Systemic vasculitis

Poonam K Sharma, Sanjeev Sharma, Richard Baltaro, John Hurley

Research output: Contribution to journalArticle

24 Citations (Scopus)

Abstract

The systemic vasculitides are characterized by inflammation of blood vessel walls. Vessels of any type, in any organ can be affected, resulting in a broad spectrum of signs and symptoms. The heterogenous nature of vasculitides presents a diagnostic challenge. The American College of Rheumatology classification criteria and the Chapel Hill Consensus Conference nomenclature are the most widely used to distinguish different forms of vasculitis. The Chapel Hill Consensus Conference nomenclature defnes 10 primary vasculitides based on vessel size (large, medium, and small). The diagnosis relies on the recognition of a compatible clinical presentation supported by specific laboratory or imaging tests and confirmatory histology. Antineutrophilic cytoplasmic antibody testing has been of particular benefit in defining a subgroup of small vessel vasculitides. Treatment is based on clinical presentation and the pattern of organ involvement. Glucocorticoids are the primary treatment for many forms of vasculitis. Additional immunosuppressive agents, including methotrexate and cyclophosphamide, are sometimes required. Newer approaches, such as the use of anti-tumor necrosis factor or B cell therapies, are being tried in resistant cases. Patients can experience considerable treatment-related toxicity, especially infection from immunosuppressive therapy and adverse effects from steroids (e.g., osteoporosis, diabetes mellitus, cataract). Vitamin D and calcium prophylaxis are recommended in patients on long-term steroid therapy.

Original languageEnglish
Pages (from-to)556-565
Number of pages10
JournalAmerican Family Physician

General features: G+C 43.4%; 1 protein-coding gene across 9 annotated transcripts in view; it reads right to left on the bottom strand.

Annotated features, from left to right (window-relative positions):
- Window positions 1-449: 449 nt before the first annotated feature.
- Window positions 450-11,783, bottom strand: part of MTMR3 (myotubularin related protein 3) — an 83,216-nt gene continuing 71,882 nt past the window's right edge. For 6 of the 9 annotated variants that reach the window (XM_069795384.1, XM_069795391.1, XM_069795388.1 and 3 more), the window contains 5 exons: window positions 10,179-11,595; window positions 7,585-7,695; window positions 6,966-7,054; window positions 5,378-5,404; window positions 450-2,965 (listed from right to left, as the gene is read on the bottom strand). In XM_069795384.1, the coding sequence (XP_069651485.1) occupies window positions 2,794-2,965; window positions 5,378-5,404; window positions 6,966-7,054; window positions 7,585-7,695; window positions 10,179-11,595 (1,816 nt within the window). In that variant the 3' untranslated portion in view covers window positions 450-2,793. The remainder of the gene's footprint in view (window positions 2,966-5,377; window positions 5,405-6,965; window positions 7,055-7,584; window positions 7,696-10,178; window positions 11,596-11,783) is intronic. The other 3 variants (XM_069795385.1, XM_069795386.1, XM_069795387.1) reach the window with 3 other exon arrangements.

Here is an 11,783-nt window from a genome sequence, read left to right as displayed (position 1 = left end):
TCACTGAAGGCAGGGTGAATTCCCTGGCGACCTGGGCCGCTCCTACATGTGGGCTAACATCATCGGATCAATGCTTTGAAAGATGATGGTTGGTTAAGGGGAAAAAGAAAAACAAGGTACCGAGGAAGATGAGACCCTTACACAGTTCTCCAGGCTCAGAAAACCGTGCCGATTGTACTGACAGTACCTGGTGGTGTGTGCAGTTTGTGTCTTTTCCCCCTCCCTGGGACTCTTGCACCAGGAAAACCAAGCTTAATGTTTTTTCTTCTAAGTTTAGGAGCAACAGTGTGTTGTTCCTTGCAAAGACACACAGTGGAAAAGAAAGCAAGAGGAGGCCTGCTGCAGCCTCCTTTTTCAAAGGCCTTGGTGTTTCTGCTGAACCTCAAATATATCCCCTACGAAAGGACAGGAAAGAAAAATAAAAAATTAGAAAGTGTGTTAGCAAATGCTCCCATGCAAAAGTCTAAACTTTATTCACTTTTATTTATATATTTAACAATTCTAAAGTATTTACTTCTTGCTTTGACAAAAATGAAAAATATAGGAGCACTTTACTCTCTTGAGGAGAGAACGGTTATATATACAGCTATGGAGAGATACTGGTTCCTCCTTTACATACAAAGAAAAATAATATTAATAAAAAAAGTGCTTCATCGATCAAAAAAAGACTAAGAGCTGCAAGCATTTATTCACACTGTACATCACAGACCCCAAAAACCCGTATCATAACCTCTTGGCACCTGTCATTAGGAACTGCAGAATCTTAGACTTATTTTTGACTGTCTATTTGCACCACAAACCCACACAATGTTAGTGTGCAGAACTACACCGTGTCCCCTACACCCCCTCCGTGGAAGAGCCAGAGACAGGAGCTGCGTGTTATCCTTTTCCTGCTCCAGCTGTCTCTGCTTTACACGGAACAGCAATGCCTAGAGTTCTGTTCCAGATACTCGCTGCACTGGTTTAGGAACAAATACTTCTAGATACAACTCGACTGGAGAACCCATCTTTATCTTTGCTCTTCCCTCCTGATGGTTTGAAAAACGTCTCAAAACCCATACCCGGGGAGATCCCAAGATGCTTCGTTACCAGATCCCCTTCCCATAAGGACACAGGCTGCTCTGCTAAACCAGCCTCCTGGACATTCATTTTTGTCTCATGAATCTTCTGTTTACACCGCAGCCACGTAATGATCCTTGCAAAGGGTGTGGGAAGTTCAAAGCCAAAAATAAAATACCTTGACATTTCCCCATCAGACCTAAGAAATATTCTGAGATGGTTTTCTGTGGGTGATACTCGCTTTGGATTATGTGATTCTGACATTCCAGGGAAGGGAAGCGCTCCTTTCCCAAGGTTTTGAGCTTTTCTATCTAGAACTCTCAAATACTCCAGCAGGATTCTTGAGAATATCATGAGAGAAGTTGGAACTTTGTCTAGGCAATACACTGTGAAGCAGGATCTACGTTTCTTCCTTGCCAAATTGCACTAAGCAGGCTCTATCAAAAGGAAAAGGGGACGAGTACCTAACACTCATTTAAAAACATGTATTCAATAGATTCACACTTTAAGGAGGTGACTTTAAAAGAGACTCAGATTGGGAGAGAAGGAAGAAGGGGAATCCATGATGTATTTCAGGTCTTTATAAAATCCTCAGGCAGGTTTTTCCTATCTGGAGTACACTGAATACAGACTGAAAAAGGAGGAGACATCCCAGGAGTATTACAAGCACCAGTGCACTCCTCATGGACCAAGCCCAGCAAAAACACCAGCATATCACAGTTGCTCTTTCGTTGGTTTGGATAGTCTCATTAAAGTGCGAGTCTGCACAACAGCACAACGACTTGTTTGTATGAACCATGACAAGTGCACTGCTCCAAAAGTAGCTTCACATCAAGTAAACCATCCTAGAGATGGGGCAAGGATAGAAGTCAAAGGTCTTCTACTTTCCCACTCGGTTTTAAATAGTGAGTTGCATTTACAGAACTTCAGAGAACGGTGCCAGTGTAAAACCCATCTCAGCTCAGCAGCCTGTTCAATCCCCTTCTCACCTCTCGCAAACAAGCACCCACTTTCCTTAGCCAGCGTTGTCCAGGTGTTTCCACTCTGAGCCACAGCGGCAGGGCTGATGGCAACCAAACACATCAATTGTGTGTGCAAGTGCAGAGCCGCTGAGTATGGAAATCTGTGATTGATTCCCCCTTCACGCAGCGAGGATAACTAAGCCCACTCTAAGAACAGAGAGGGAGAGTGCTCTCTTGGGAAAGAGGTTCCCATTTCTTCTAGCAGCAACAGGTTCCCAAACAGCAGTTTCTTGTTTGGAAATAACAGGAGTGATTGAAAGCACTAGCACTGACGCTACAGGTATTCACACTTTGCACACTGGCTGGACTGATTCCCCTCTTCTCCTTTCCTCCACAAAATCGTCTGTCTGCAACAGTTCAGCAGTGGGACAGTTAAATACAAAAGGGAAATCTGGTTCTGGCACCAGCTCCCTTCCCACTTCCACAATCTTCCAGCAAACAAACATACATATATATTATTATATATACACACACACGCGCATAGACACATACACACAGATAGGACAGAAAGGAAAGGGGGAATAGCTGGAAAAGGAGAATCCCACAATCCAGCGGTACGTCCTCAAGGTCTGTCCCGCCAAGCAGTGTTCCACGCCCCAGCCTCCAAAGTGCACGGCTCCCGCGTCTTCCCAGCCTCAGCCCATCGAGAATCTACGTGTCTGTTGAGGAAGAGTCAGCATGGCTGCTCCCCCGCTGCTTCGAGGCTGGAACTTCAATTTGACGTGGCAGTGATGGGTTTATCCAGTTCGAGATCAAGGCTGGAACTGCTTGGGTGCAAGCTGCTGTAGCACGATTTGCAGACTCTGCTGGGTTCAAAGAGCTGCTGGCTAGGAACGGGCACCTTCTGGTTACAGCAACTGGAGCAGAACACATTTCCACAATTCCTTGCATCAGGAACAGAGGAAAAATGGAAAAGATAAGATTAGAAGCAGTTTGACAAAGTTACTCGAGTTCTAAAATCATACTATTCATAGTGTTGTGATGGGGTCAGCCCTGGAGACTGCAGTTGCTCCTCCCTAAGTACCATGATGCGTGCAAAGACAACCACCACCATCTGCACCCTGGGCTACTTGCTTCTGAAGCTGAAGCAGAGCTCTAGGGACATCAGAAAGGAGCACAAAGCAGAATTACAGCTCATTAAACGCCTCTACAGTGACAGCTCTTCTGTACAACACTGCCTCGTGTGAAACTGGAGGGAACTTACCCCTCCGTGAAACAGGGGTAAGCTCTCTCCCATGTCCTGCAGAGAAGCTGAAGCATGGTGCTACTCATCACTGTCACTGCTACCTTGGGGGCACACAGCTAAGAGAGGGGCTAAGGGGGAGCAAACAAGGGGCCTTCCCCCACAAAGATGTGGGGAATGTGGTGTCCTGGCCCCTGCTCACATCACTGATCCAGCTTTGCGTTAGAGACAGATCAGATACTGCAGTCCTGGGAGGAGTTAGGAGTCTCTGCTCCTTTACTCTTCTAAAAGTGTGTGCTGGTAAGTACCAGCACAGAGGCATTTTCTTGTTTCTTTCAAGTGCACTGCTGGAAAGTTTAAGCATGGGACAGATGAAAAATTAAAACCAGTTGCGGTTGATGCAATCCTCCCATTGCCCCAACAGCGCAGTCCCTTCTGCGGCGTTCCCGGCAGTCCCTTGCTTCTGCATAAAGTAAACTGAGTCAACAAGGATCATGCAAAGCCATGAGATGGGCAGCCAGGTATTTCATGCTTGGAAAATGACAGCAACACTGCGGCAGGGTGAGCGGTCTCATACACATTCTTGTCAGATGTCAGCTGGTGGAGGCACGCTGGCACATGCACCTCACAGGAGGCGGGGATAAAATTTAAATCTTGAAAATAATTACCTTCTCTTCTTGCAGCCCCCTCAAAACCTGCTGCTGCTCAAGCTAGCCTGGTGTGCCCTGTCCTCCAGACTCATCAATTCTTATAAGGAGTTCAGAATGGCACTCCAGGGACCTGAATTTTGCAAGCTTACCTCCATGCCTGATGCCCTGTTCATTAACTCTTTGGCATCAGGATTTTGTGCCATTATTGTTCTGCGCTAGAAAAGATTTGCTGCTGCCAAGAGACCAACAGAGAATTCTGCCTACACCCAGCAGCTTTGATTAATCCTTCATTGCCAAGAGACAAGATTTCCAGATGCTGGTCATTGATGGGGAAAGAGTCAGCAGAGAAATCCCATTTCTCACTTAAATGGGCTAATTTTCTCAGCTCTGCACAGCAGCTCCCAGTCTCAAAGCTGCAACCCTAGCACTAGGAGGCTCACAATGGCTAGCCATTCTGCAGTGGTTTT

Volume83
Issue number5
StatePublished - Mar 1 2011

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Systemic Vasculitis
Vasculitis
Immunosuppressive Agents
Terminology
Steroids
Therapeutics
Cell- and Tissue-Based Therapy
Methotrexate
Vitamin D
Cyclophosphamide
Cataract
Glucocorticoids
Osteoporosis
Signs and Symptoms
Blood Vessels
Histology
Diabetes Mellitus
B-Lymphocytes
Tumor Necrosis Factor-alpha
Inflammation

All Science Journal Classification (ASJC) codes

  • Family Practice

Cite this

Sharma, P. K., Sharma, S., Baltaro, R., & Hurley, J. (2011). Systemic vasculitis. American Family Physician, 83(5), 556-565.

Systemic vasculitis. / Sharma, Poonam K; Sharma, Sanjeev; Baltaro, Richard; Hurley, John.

In: American Family Physician, Vol. 83, No. 5, 01.03.2011, p. 556-565.

Research output: Contribution to journalArticle

Sharma, PK, Sharma, S, Baltaro, R & Hurley, J 2011, 'Systemic vasculitis', American Family Physician, vol. 83, no. 5, pp. 556-565.
Sharma PK, Sharma S, Baltaro R, Hurley J. Systemic vasculitis. American Family Physician. 2011 Mar 1;83(5):556-565.
Sharma, Poonam K ; Sharma, Sanjeev ; Baltaro, Richard ; Hurley, John. / Systemic vasculitis. In: American Family Physician. 2011 ; Vol. 83, No. 5. pp. 556-565.
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